Rare earths are a set of related metals close together on the Periodic Table of the Elements. The lightest of these is scandium. The creator of the periodic table, Russian Dmitri Mendeleev, had in 1869 predicted the existence of such an element below boron in the table.
Now, euxenite, ytterbite, and gadolinite are uncommon minerals found in Norway and Sweden. In the space of several decades ending around 1850, many new elements were found in these minerals. The elements became known as rare earths. Some time later, in 1879, a team at the university in Uppsala, Sweden, led by Lars Fredrik Nilson, examined his own samples of euxenite and gadolinite. He found yet another element and named it scandium after Scandinavia. Although we arrange the periodic table differently now, scandium had the properties predicted by Mendeleev.
Mining and Production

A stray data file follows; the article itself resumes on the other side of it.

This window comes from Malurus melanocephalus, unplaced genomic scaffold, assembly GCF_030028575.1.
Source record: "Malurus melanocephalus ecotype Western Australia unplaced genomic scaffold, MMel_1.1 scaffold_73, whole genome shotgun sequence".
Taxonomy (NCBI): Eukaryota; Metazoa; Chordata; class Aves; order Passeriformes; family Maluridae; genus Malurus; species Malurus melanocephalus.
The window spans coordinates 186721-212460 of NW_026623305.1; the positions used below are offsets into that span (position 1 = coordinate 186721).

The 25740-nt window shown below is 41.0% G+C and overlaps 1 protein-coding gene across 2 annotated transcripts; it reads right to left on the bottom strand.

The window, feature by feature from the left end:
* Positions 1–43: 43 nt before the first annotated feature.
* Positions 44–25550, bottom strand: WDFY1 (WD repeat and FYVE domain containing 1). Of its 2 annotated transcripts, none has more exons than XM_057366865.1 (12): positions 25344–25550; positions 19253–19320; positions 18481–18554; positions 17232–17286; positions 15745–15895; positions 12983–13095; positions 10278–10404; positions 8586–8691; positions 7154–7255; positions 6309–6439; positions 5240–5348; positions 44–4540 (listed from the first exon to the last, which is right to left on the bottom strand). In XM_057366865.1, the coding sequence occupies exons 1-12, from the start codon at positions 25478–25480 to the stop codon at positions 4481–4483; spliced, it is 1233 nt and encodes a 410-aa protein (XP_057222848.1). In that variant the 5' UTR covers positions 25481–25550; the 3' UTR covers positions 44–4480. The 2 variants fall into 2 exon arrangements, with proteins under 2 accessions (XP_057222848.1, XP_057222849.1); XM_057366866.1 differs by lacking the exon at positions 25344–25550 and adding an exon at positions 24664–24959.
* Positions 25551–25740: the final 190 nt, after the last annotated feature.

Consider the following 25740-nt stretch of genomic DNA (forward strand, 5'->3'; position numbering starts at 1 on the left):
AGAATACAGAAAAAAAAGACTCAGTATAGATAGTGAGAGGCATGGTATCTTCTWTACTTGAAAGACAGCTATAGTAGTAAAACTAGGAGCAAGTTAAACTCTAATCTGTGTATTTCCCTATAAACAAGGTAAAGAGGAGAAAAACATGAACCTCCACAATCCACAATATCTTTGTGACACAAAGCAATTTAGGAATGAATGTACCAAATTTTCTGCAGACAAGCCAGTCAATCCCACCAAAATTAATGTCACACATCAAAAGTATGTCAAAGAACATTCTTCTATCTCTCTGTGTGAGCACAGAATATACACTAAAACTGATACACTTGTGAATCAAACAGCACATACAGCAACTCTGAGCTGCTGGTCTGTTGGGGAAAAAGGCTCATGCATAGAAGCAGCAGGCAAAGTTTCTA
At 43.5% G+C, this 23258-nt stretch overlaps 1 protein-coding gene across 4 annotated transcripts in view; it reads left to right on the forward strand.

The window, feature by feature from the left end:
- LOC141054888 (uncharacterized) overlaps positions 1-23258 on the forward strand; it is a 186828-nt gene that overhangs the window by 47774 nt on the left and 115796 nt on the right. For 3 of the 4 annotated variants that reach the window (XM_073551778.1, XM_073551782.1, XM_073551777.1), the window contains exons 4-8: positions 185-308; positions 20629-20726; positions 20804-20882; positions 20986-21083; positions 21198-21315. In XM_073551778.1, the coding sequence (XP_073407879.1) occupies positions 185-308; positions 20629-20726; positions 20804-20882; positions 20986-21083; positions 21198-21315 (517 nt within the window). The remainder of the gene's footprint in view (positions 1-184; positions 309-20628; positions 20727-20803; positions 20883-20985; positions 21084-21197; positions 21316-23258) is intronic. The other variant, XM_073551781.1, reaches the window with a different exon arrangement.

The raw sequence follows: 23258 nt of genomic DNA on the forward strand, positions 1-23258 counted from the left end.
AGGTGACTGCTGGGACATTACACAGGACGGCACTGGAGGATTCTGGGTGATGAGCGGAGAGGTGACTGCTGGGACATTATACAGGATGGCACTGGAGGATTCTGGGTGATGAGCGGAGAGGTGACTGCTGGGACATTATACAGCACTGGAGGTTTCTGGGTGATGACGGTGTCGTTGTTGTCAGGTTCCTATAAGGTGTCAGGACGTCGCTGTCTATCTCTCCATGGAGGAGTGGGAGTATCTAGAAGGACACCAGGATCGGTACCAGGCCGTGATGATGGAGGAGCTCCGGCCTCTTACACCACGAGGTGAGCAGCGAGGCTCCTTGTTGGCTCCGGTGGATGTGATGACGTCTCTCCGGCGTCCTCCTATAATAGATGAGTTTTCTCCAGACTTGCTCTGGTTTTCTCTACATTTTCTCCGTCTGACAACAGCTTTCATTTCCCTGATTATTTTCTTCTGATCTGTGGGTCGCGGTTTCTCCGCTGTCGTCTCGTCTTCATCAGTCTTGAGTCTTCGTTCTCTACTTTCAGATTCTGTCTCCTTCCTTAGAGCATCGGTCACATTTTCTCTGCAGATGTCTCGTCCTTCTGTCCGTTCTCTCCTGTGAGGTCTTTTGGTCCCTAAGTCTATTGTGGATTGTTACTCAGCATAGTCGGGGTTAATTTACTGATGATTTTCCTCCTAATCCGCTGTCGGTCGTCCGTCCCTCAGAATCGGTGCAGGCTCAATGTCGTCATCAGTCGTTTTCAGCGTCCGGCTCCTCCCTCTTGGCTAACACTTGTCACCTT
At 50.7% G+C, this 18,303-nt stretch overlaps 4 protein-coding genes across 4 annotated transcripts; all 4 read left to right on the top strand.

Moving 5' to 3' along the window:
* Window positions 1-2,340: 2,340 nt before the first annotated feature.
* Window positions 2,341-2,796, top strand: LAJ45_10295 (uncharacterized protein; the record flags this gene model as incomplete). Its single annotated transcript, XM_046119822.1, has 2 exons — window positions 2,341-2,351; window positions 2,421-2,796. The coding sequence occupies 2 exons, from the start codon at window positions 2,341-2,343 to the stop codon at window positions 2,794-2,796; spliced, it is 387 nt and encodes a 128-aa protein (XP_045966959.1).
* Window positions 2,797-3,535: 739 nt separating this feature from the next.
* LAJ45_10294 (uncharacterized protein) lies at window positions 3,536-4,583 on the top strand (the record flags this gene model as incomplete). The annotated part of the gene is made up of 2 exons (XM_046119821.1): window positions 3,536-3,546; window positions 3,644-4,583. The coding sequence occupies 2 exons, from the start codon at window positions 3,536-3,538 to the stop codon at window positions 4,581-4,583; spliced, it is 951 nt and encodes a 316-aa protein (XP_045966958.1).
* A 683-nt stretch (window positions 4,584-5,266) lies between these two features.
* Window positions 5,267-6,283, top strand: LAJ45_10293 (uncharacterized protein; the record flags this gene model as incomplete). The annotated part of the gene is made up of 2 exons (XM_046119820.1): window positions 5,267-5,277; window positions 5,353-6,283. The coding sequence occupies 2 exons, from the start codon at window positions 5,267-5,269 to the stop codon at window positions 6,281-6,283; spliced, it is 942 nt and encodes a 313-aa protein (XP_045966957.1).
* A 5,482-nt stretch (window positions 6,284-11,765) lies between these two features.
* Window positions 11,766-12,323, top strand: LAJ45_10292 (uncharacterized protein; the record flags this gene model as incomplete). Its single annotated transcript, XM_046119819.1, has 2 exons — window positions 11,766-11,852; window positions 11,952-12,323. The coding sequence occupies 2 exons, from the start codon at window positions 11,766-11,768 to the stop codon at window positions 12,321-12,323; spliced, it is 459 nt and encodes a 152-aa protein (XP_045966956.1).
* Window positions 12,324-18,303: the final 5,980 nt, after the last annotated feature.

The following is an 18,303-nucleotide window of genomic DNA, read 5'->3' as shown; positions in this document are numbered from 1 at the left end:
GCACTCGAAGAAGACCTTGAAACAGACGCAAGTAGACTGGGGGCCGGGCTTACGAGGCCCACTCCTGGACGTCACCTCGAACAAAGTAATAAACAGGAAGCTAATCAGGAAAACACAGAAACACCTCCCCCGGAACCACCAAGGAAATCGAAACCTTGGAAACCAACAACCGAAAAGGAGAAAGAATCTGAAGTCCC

Scandium is not that uncommon in the earth's crust, but it is known as a rare earth because is seldom forms concentrated ore bodies. Two of the only concentrated sources are the minerals gadolinite and thortveitite. Actual mining of scandium, though, is a byproduct of other efforts, such as iron and uranium mining. Less than one tonne per year is produced.
Properties and Uses
Scandium is a soft, silvery metal that tarnishes in air. It is moderately reactive. Scandium has a low density and a rather high melting point.
The lanthanide series of rare earths is infamous for all having very similar chemical properties and thus being difficult to separate. Scandium is considerably lighter than the other rare earths, though, and its chemical properties are reasonably distinct. Reasonable chemical efforts will isolate it from the other rare earths that occur in the same minerals.
Scandium is primarily used as a minor alloy with aluminum. The scandium prevents large aluminum crystal forming, which can create weaknesses in the metal. Scandium aluminum is sometimes used in aircraft and also in sports equipment such as baseball bats and lacrosse sticks (right), similar to titanium.